In a recent study posted to the Research Square* preprint server, researchers explored the underlying mechanism resulting in thymic atrophy and subsequent lymphopenia in coronavirus disease 2019 (COVID-19) patients.
Previous studies have reported dysregulated T cell function and lymphopenia in COVID-19 patients. However, the literature does not shed light on immunological and pathological alterations in thymus post-severe acute respiratory syndrome coronavirus-2 (SARS-CoV-2) infection.
The thymus is the primary site of T cell development; aging, pathogenic infections, nutritional deficiencies, cancer, and hormonal changes impact its health, which is defined by its output. The peripheral escape of thymocytes, arrest in the developmental pathway, or increased apoptosis are all responsible for thymic atrophy due to pathogenic infection.
About the study
In the current study, researchers intranasally infected hamsters or human angiotensin-converting enzyme 2 (hACE2)-Tg transgenic mice with 105 PFU of live SARS-CoV-2. The viral inoculum for hamsters and mice was 100 μl for hamsters and 50 μl for hACE2-Tg mice. The control group received Dulbecco's Modified Eagle Medium (DMEM) instead of the live virus, and unchallenged animals received phosphate buffer saline (PBS) injections.
From a day before viral challenge till day three post-infection, test group animals received a subcutaneous (sc) injection of remdesivir (RDV) at 25 mg/kg body, and control group animals received PBS injections.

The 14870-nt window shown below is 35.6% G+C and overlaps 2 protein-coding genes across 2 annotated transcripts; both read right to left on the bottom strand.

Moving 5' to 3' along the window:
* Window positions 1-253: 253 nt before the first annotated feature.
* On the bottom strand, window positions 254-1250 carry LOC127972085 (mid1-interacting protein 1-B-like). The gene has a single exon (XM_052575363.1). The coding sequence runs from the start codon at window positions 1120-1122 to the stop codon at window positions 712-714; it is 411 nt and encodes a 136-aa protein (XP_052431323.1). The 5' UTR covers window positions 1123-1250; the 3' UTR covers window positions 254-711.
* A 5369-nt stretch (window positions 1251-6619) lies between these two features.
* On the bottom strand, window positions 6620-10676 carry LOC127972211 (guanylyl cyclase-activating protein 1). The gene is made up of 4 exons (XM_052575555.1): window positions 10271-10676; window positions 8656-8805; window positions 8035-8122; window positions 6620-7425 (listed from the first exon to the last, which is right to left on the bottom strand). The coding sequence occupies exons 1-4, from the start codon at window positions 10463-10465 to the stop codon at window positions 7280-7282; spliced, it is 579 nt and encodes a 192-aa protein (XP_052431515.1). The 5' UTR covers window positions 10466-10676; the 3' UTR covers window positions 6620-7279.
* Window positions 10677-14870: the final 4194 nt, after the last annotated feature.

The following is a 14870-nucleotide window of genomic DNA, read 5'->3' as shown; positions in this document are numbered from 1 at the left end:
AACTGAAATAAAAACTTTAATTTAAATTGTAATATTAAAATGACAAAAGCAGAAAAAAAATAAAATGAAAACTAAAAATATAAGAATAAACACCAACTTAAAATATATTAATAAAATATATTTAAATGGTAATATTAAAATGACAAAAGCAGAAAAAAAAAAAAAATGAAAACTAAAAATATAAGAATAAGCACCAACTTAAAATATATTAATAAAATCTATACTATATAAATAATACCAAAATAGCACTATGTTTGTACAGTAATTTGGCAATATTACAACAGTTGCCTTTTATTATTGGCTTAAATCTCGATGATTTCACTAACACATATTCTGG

They used an anti-mouse interferon-gamma (IFNγ) antibody for IFN-γ neutralization at a dosage of 10 mg/kg body mass at two-time points a day before the SARS-CoV-2 challenge and two days post-challenge through intra-peritoneal injections. The control group received immunoglobulin G antibody only.
The team noted the body mass of the animals daily post-challenge. Likewise, they sacrificed six animals from both test and control groups, and their thymus was extracted and examined for any gross morphological changes.
The researchers analyzed thymus sections using immunofluorescence microscopy for nucleocapsid (N) protein. A trained pathologist scored hematoxylin and eosin (H&E) stained sections on a scale of 0-5, where a score of 5 indicated the highest pathological feature. They also performed immunophenotyping of human peripheral blood mononuclear cells (PBMCs).